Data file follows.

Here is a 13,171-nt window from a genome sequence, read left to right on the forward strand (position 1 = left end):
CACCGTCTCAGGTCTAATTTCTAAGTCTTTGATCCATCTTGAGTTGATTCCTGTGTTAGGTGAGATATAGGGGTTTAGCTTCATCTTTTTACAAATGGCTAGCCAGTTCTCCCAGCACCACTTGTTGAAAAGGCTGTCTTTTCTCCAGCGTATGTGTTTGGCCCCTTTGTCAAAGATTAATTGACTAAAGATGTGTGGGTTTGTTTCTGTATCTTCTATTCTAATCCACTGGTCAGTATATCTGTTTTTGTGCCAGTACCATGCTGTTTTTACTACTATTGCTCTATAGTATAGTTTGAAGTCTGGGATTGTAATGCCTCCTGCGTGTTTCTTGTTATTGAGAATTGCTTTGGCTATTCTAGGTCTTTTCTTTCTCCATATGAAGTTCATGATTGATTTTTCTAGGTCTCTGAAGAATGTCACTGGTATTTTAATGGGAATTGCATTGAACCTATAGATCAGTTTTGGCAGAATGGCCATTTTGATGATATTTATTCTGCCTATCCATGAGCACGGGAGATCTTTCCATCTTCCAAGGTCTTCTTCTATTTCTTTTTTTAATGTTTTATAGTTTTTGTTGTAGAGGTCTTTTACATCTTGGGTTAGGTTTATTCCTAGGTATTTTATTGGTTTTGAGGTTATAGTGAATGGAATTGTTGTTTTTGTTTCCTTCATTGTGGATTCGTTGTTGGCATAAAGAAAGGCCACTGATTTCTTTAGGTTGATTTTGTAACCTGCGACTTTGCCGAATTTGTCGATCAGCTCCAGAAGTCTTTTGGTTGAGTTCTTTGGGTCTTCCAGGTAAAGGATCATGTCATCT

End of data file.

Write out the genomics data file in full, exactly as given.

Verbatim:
Here is a 13,171-nt window from a genome sequence, read left to right on the forward strand (position 1 = left end):
CACCGTCTCAGGTCTAATTTCTAAGTCTTTGATCCATCTTGAGTTGATTCCTGTGTTAGGTGAGATATAGGGGTTTAGCTTCATCTTTTTACAAATGGCTAGCCAGTTCTCCCAGCACCACTTGTTGAAAAGGCTGTCTTTTCTCCAGCGTATGTGTTTGGCCCCTTTGTCAAAGATTAATTGACTAAAGATGTGTGGGTTTGTTTCTGTATCTTCTATTCTAATCCACTGGTCAGTATATCTGTTTTTGTGCCAGTACCATGCTGTTTTTACTACTATTGCTCTATAGTATAGTTTGAAGTCTGGGATTGTAATGCCTCCTGCGTGTTTCTTGTTATTGAGAATTGCTTTGGCTATTCTAGGTCTTTTCTTTCTCCATATGAAGTTCATGATTGATTTTTCTAGGTCTCTGAAGAATGTCACTGGTATTTTAATGGGAATTGCATTGAACCTATAGATCAGTTTTGGCAGAATGGCCATTTTGATGATATTTATTCTGCCTATCCATGAGCACGGGAGATCTTTCCATCTTCCAAGGTCTTCTTCTATTTCTTTTTTTAATGTTTTATAGTTTTTGTTGTAGAGGTCTTTTACATCTTGGGTTAGGTTTATTCCTAGGTATTTTATTGGTTTTGAGGTTATAGTGAATGGAATTGTTGTTTTTGTTTCCTTCATTGTGGATTCGTTGTTGGCATAAAGAAAGGCCACTGATTTCTTTAGGTTGATTTTGTAACCTGCGACTTTGCCGAATTTGTCGATCAGCTCCAGAAGTCTTTTGGTTGAGTTCTTTGGGTCTTCCAGGTAAAGGATCATGTCATCT